Snow shoveling is a repetitive activity that can cause muscle strain to the lower back and shoulders. Back injuries due to snow shoveling are more likely to happen to people who may not know that they are out of condition. Follo
Lift smaller loads of snow, rather than heavy shovelfuls. Be sure to take care to bend your knees and lift with your legs rather than your back.
Use a shovel with a shaft that lets you keep your back straight while lifting. A short shaft will cause you to bend more to lift the load. Using a shovel that’s too long makes the weight at the end heavier. Step in the direction in which you are throwing the snow to prevent the low back from twisting. This will help prevent “next-day back fatigue.”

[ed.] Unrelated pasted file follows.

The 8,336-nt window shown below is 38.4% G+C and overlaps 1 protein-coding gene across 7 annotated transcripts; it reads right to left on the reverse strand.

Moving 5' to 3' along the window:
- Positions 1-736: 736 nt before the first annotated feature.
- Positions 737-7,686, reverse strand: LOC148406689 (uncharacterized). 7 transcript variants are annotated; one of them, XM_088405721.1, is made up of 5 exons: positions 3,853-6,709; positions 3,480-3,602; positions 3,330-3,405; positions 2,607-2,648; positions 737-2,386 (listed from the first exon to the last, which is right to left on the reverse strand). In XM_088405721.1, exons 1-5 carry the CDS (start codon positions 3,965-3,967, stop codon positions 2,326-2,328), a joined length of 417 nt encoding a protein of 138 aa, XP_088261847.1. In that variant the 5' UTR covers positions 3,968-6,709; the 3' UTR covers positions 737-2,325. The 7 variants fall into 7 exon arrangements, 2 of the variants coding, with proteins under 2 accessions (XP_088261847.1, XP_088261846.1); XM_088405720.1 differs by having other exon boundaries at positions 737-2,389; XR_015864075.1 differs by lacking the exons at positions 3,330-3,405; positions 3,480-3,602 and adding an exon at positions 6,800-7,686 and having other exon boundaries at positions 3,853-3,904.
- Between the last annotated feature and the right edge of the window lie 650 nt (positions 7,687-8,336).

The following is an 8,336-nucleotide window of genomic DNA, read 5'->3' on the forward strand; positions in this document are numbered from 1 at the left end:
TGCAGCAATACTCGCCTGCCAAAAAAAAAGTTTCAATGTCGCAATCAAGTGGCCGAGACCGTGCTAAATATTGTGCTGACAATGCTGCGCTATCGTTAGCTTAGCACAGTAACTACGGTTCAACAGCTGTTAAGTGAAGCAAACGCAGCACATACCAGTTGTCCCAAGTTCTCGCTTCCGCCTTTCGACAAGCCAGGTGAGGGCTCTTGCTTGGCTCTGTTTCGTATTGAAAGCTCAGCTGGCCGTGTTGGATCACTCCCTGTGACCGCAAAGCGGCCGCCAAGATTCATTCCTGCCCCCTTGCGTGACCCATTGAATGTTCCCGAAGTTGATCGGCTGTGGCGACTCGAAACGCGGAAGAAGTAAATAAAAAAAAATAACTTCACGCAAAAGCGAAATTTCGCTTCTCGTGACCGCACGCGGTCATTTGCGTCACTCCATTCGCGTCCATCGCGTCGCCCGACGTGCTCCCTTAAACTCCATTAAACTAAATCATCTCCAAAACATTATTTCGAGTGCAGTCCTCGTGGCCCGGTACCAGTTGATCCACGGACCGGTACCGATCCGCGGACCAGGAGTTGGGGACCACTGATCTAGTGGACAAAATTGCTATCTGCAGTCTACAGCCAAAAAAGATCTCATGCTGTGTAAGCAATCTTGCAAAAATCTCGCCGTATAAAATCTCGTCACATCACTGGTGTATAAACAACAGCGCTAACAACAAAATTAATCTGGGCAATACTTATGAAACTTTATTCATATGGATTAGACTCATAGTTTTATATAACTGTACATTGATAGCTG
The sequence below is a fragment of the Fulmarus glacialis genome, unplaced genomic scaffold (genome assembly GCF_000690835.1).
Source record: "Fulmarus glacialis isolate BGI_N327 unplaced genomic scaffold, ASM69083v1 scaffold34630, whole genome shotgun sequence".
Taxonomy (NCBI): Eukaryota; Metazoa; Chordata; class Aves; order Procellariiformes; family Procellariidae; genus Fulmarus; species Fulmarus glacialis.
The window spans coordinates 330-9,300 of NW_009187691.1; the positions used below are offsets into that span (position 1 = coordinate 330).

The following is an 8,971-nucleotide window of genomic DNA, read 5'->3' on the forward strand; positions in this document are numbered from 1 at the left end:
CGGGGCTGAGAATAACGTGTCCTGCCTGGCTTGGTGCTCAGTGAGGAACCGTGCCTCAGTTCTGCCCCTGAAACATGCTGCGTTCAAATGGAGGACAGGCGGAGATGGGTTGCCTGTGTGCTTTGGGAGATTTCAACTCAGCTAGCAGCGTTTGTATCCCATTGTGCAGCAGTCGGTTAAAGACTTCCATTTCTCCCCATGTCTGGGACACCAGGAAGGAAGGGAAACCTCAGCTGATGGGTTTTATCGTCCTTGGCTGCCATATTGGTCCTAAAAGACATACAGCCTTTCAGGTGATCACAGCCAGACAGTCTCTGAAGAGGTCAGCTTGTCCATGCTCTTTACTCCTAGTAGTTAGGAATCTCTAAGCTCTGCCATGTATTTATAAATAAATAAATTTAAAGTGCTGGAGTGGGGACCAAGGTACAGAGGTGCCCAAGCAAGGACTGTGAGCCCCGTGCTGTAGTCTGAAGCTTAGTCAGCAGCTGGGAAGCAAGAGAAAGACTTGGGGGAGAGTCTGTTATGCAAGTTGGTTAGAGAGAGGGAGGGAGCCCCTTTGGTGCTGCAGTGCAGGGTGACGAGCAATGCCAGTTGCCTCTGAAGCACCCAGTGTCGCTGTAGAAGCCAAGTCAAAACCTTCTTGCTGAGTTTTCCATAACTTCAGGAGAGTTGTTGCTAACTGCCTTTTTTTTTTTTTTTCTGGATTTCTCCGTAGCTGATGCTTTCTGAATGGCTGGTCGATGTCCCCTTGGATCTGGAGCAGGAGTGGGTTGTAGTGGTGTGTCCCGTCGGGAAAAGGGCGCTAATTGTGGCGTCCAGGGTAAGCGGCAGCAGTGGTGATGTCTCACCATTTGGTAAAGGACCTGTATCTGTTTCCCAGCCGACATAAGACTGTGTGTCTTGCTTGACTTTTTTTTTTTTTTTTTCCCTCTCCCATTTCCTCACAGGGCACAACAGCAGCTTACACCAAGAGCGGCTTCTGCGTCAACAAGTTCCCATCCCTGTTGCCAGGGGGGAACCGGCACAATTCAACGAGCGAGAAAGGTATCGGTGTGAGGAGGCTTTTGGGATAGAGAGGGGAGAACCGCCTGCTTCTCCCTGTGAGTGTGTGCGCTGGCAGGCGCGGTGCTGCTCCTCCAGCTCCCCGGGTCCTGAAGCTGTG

Avoid excessive twisting because the spine cannot tolerate twisting as well as it can tolerate other movements. Bend your knees and keep your back as straight as possible so that you are lifting with your legs.
Take frequent breaks when shoveling. Stand up straight and walk around periodically to extend the lower back.
Backward bending exercises while standing will help reverse the excessive forward bending of shoveling: stand straight and tall, place your hands toward the back of your hips, and bend backwards slightly for several seconds.
If you or anyone you know is experiencing back pain, consult a licensed physical therapist.